Suffering from the same problem in almost every wrestling movie, the matches are treated as unscripted. That, plus Leo’s superhuman athletics, makes for an irreconcilable combination. If there’s a point where the ludicrousness eclipses all semblance of believability, it is definitely when Kid Chaos must contend with what seems to be Dozovic’s signature move.

Otis in tough against Kid Chaos

As the wrestler named Stinkface, he tries to win the match by unleashing a fart. An unbelievable fart, mind you; one that creates ripples in the air like bullets in The Matrix and pummels audience members with its airborne force.

Hard to come back from a sequence like that.

Leo starts finding other uses for his magical mask, such as finding the courage to talk to his crush — but not face to face, of course, which necessitates all sorts of awkward positioning to speak to her without being seen.

Leo’s next move is to merge his Kid Chaos persona with his real life while he and his friends are hanging out at the soda shoppe. Seriously, like it’s 1950. Well, in bursts an unmasked would-be robber in the middle of the day, but he’s stopped by Leo after he reveals his double-life to his friends and stops the bad guy.

I’d like to think that a moment where Leo sends the crook flying across the bar is in tribute to wrestler/actor Pepper Martin’s turn as a bully in Superman II, but, that’s probably a bit optimistic.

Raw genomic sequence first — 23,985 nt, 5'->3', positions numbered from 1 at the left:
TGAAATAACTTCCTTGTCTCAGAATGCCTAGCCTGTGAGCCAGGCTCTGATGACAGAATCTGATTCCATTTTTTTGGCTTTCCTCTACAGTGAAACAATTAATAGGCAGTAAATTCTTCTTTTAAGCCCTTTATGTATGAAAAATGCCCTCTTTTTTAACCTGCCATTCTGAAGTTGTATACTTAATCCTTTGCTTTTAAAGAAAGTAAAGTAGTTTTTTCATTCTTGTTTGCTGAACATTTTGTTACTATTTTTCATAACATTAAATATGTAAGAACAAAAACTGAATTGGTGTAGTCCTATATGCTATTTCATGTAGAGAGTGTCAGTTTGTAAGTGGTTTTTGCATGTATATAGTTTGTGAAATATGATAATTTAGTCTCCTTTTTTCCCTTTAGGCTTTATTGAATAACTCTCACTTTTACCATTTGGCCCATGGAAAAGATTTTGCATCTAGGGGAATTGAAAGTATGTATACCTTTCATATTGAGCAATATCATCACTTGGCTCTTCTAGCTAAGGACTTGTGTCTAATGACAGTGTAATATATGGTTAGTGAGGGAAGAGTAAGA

Arnold, Pally, and especially Marino hold up their end as well as they can in this film — especially when Marino as Frankie peels back the incredible layer-upon-layer mystery of Kid Chaos and discovering that he’s actually … a kid. That was apparently over everyone’s head. He hatches a plan to derail the seemingly inevitable ascension of Kid Chaos, one that will put Leo’s true character to test.

Look, no matter the circumstance, no movie deserves to have the final act’s details spoiled, so all you need to know is that the movie dives somehow even further into implausibility as it wraps everything up.

The Main Event will please die-hard wrestling fans in the same way that No Holds Barred pleased wrestling fans in 1980s. That is to say, if all you want is to see some of the wrestlers you know hamming it up as semi-recognizable versions of themselves, go for it. If you’re looking for anything more, then I’d suggest you look elsewhere.

There is, of course, the great modern movie-going caveat: it’s on Netflix, so it’s practically free.

It will only cost you time.


Vancouver-based actor Greg Delmage makes the most of his role in The Main Event

The Main Event (2020)

Tag Line: “The biggest WWE superstars have a little problem”
Directed By: Jay Karas
Written By: Larry Postel, Zach Lewis, Jim Mahoney, Peter Hoare
Cast: Seth Carr, Tichina Arnold, Adam Pally, Ken Marino, Keith Lee, Babatunde Aiyegbusi
Runtime: 1 hour and 41 minutes



Slam Wrestling's Hollywood Headlock Rating Scale:

1: Unsafe Worker (Avoid!)
2: Pre-Show Performer
3: Mid-Card Material
4: Main Eventer
5: World Title Winner

While barely offering up much more than self-promotion, this WWE production substitutes stiff characters and sales pitches for story at almost every opportunity.